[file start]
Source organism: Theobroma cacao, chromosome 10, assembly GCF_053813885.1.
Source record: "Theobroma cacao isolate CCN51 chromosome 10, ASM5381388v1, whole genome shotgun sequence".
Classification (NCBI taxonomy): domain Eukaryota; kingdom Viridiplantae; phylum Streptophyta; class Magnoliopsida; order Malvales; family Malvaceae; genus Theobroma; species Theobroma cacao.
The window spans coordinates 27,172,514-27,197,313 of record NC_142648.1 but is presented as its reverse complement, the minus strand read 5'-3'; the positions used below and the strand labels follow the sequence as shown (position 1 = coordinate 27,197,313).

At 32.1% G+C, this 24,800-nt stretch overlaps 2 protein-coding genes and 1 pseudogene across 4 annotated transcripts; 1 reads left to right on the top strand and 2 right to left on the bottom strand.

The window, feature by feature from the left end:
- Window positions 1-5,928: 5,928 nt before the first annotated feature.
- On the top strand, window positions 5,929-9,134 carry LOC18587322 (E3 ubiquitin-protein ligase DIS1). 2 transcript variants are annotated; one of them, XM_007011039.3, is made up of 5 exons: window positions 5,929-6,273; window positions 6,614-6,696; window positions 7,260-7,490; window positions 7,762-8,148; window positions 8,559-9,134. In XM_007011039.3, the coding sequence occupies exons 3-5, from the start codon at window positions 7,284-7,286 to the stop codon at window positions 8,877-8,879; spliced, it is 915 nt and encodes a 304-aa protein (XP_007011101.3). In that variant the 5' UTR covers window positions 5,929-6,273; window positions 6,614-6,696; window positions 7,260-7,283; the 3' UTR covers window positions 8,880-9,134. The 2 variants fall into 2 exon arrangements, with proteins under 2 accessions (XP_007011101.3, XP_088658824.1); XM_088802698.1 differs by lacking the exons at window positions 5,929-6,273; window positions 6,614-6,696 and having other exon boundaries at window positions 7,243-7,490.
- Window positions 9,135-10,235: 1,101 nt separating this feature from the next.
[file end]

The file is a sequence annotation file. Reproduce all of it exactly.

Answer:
Source organism: Theobroma cacao, chromosome 10, assembly GCF_053813885.1.
Source record: "Theobroma cacao isolate CCN51 chromosome 10, ASM5381388v1, whole genome shotgun sequence".
Classification (NCBI taxonomy): domain Eukaryota; kingdom Viridiplantae; phylum Streptophyta; class Magnoliopsida; order Malvales; family Malvaceae; genus Theobroma; species Theobroma cacao.
The window spans coordinates 27,172,514-27,197,313 of record NC_142648.1 but is presented as its reverse complement, the minus strand read 5'-3'; the positions used below and the strand labels follow the sequence as shown (position 1 = coordinate 27,197,313).

At 32.1% G+C, this 24,800-nt stretch overlaps 2 protein-coding genes and 1 pseudogene across 4 annotated transcripts; 1 reads left to right on the top strand and 2 right to left on the bottom strand.

The window, feature by feature from the left end:
- Window positions 1-5,928: 5,928 nt before the first annotated feature.
- On the top strand, window positions 5,929-9,134 carry LOC18587322 (E3 ubiquitin-protein ligase DIS1). 2 transcript variants are annotated; one of them, XM_007011039.3, is made up of 5 exons: window positions 5,929-6,273; window positions 6,614-6,696; window positions 7,260-7,490; window positions 7,762-8,148; window positions 8,559-9,134. In XM_007011039.3, the coding sequence occupies exons 3-5, from the start codon at window positions 7,284-7,286 to the stop codon at window positions 8,877-8,879; spliced, it is 915 nt and encodes a 304-aa protein (XP_007011101.3). In that variant the 5' UTR covers window positions 5,929-6,273; window positions 6,614-6,696; window positions 7,260-7,283; the 3' UTR covers window positions 8,880-9,134. The 2 variants fall into 2 exon arrangements, with proteins under 2 accessions (XP_007011101.3, XP_088658824.1); XM_088802698.1 differs by lacking the exons at window positions 5,929-6,273; window positions 6,614-6,696 and having other exon boundaries at window positions 7,243-7,490.
- Window positions 9,135-10,235: 1,101 nt separating this feature from the next.